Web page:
Our current economic condition has proven beyond a reasonable doubt that we, as a nation and as individuals, need financial education. It's an unfortunate truth that many students leave high school or college knowing the molecular weight of a carbon atom, but have no understanding of the difference between an asset and a liability. Which of these proves more useful in their day-to-day lives?
It's a no-brainer.
An important message
As a member of the President's Advisory Council on Financial Literacy, it is my goal and the goal of the Council to see that every student receives some form of financial education. We came closer to that goal in March with the introduction of H.R. 1325 by Congresswoman Sheila Jackson-Lee. This widely-supported bill would require every college and university receiving federal funds to provide a four-hour course on financial literacy. This course would be a requirement for every college student receiving a guaranteed student loan.
It's a big step in the right direction, but we need to work harder to ensure every student gets the financial education they need. Today's financial crisis might have been avoided if everyone had received basic financial education about good debt versus bad debt. However, changing our educational system takes time — time that we do not have. We all need to stand up and commit to educating our children, grandchildren and youth groups.
How can we teach a subject when so many of us are also in financial trouble? Great resources like Get Rich Slowly provide a wonderful place to begin the journey and learn more both for ourselves and our children. Take the time to review your finances with your CPA, investment advisor, or a financially savvy friend. Learn together as we all start to rebuild during this economic crisis.
In 1992, my son Phillip ran into financial trouble in college. Unbeknownst to me he had racked up $2500 of debt on a credit card that I didn't know he had. I was mortified. I thought I had educated him about money and staying out of debt. In fact, I had taught him the same lessons my father had taught me — except there were no credit cards when I went to college.
Even though I had told my son plenty of times how to be financially fit, I never showed him by teaching him about the perils of credit cards. He was with me when I used my credit cards during the “just charge it” times. But he was not with me when I paid off the bills each month, and he didn't realize that I made sure to pay them off each month to avoid interest charges.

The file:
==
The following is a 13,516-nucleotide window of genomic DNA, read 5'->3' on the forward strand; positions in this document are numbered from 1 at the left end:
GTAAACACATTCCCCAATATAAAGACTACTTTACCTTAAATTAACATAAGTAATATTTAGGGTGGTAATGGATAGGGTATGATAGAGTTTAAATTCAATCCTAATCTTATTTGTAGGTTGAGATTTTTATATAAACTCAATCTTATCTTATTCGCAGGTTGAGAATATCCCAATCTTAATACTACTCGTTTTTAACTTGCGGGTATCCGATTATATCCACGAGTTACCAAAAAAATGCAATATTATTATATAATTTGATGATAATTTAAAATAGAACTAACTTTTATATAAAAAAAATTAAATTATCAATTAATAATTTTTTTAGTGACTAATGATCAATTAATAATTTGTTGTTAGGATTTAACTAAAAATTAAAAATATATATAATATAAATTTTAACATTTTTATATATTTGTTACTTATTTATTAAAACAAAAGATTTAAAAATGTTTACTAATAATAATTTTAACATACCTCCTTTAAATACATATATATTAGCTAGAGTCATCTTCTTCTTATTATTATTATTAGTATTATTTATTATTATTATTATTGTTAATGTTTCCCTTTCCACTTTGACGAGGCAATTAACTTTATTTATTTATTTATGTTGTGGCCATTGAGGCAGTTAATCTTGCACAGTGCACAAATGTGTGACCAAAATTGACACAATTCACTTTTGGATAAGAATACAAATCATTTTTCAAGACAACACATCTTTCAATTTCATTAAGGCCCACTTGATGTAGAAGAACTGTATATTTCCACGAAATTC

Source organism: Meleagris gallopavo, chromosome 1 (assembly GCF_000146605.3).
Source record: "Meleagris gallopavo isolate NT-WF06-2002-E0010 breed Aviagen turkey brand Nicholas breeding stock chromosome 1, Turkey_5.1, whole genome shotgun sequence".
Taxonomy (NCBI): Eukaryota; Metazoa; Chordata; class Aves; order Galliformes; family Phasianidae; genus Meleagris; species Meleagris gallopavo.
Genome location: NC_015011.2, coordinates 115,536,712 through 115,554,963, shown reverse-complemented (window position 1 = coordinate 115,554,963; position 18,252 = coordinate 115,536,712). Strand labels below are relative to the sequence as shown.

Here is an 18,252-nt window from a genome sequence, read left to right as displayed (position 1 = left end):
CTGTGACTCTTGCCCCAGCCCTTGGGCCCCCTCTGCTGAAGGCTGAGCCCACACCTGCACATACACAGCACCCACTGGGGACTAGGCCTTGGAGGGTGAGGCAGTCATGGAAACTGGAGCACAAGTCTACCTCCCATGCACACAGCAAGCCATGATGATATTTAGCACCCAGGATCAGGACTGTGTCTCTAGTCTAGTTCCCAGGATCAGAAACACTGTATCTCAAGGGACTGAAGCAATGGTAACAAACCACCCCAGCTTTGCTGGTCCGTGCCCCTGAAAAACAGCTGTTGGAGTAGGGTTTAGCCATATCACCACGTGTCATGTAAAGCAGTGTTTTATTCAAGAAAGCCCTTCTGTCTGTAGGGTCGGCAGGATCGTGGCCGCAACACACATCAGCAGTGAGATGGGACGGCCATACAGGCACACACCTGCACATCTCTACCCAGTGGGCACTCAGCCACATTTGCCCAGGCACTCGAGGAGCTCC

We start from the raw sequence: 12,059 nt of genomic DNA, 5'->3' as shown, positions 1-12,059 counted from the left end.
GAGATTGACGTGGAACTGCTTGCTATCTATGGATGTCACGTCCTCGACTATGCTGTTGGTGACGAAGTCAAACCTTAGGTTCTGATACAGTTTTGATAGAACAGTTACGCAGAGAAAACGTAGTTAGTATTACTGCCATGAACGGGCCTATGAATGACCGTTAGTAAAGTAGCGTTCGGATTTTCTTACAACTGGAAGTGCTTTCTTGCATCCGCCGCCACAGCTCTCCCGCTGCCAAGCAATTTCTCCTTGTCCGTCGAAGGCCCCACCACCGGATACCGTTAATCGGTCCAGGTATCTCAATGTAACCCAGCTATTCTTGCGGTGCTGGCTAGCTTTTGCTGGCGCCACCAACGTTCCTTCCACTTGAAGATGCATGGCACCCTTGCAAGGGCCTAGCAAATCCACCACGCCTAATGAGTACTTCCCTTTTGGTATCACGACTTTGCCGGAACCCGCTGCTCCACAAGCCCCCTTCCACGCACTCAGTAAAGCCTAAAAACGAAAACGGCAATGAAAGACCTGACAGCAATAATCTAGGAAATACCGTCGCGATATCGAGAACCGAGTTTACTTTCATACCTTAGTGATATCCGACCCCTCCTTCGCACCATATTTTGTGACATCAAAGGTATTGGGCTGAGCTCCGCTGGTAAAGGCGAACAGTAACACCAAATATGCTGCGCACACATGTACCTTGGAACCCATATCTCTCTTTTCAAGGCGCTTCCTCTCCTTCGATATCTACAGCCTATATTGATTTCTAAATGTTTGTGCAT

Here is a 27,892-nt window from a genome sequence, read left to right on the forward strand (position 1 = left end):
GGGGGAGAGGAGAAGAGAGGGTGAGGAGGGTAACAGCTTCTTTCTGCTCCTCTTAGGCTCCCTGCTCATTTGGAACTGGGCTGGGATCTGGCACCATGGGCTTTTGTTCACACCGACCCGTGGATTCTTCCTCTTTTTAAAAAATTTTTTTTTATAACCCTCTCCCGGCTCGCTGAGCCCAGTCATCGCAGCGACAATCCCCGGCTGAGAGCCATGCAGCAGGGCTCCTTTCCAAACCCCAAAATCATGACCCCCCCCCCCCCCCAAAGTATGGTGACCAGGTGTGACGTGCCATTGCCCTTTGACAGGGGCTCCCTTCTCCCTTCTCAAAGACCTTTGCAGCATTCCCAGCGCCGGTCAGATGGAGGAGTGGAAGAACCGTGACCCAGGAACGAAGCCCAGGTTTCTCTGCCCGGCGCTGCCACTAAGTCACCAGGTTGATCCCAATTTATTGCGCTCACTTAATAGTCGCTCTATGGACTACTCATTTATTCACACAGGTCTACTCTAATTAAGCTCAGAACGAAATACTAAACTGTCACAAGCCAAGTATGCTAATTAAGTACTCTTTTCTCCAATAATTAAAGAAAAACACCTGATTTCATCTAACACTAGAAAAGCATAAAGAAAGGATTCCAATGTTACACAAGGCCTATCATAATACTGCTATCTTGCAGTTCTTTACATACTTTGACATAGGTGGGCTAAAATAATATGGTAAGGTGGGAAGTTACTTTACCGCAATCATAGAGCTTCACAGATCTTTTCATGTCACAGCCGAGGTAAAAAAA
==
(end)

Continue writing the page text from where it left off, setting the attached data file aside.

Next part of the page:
It was this sobering experience that started me down the path to educate as many children and adults as I could on how to be financially smart. That same year I started working with our school system to try to include financial education in their programming. But it was far from easy. There were a number of road blocks in the way, and I started to look for other ways to provide financial education outside the traditional school curriculum. Fortunately, by 1994 my son Phil was firmly back on-track and out of debt.
Rich Dad Poor Dad
In 1997, I co-authored the book Rich Dad Poor Dad with Robert Kiyosaki. Together, we formed the Rich Dad Company and co-authored 14 other Rich Dad books that have been translated and sold around the globe. Rich Dad Poor Dad‘s success as a New York Times Bestseller for over six-and-a-half-years proves the tremendous need and importance of providing financial education.
In 2007, I decided to refocus my efforts back to where it all started — the passion I had when Phil got into credit card debt — financial education for our youth. I left the managerial board of the Rich Dad Company to pursue that goal.
Today, I have developed a combination of educational and experiential learning tools that help parents and interested adults teach their kids financial education — not by just telling them what to do, but by showing them in ways they can understand. In fact, they have the opportunity to earn while they learn, by becoming YOUTHpreneurs and owning their own companies. It is through setting goals and achieving those goals that we can turn the “entitlement” attitude back into the “empowerment” attitude! As these young people learn how to create their own wealth, you not only see their self esteem sky rocket but you also see their willingness to give back to those less fortunate.
A brighter financial future
We need to give our kids a chance to succeed or fail while they are still at home. Let them have some responsibility with a job. Encourage them to save some of their earnings, give some to charity, and then spend a little. They will learn much more through trial and error than through lectures and assignments. They will most definitely surprise you.
As you teach your children, you may find that you are learning something about money as well. The true bonus will be the memories created from the time you spend with your child and the knowledge that you are giving your child the gift of a lifetime — financial education!
With your help, we can all truly create a brighter financial future.
Author: Sharon Lechter
Sharon Lechter is the co-author of Rich Dad Poor Dad and a member of the President's Advisory Council on Financial Literacy. She is the CEO of Pay Your Family First and founder of YOUTHpreneur.